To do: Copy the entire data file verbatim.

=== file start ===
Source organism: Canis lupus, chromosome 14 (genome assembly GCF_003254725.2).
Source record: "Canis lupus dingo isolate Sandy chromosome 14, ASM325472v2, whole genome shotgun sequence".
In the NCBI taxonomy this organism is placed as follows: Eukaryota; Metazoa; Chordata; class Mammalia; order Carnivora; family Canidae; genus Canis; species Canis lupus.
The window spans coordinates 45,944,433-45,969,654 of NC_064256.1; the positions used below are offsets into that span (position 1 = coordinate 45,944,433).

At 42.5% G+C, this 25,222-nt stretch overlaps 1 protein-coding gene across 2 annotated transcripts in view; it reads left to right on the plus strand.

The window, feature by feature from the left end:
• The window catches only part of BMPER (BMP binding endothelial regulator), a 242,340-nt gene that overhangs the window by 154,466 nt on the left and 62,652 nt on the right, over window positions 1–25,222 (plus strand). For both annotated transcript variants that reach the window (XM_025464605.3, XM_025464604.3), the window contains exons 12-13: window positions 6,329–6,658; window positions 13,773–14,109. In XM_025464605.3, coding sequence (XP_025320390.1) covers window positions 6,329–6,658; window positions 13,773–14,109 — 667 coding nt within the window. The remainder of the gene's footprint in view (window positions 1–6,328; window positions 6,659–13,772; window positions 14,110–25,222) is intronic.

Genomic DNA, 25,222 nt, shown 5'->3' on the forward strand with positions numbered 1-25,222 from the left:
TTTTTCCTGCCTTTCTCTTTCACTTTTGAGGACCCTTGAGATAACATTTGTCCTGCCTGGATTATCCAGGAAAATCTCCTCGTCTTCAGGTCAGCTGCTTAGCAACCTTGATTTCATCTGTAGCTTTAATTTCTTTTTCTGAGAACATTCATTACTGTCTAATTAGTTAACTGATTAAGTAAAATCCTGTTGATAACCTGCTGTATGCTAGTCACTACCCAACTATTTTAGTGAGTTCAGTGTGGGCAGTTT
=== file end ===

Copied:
Source organism: Canis lupus, chromosome 14 (genome assembly GCF_003254725.2).
Source record: "Canis lupus dingo isolate Sandy chromosome 14, ASM325472v2, whole genome shotgun sequence".
In the NCBI taxonomy this organism is placed as follows: Eukaryota; Metazoa; Chordata; class Mammalia; order Carnivora; family Canidae; genus Canis; species Canis lupus.
The window spans coordinates 45,944,433-45,969,654 of NC_064256.1; the positions used below are offsets into that span (position 1 = coordinate 45,944,433).

At 42.5% G+C, this 25,222-nt stretch overlaps 1 protein-coding gene across 2 annotated transcripts in view; it reads left to right on the plus strand.

The window, feature by feature from the left end:
• The window catches only part of BMPER (BMP binding endothelial regulator), a 242,340-nt gene that overhangs the window by 154,466 nt on the left and 62,652 nt on the right, over window positions 1–25,222 (plus strand). For both annotated transcript variants that reach the window (XM_025464605.3, XM_025464604.3), the window contains exons 12-13: window positions 6,329–6,658; window positions 13,773–14,109. In XM_025464605.3, coding sequence (XP_025320390.1) covers window positions 6,329–6,658; window positions 13,773–14,109 — 667 coding nt within the window. The remainder of the gene's footprint in view (window positions 1–6,328; window positions 6,659–13,772; window positions 14,110–25,222) is intronic.

Genomic DNA, 25,222 nt, shown 5'->3' on the forward strand with positions numbered 1-25,222 from the left:
TTTTTCCTGCCTTTCTCTTTCACTTTTGAGGACCCTTGAGATAACATTTGTCCTGCCTGGATTATCCAGGAAAATCTCCTCGTCTTCAGGTCAGCTGCTTAGCAACCTTGATTTCATCTGTAGCTTTAATTTCTTTTTCTGAGAACATTCATTACTGTCTAATTAGTTAACTGATTAAGTAAAATCCTGTTGATAACCTGCTGTATGCTAGTCACTACCCAACTATTTTAGTGAGTTCAGTGTGGGCAGTTT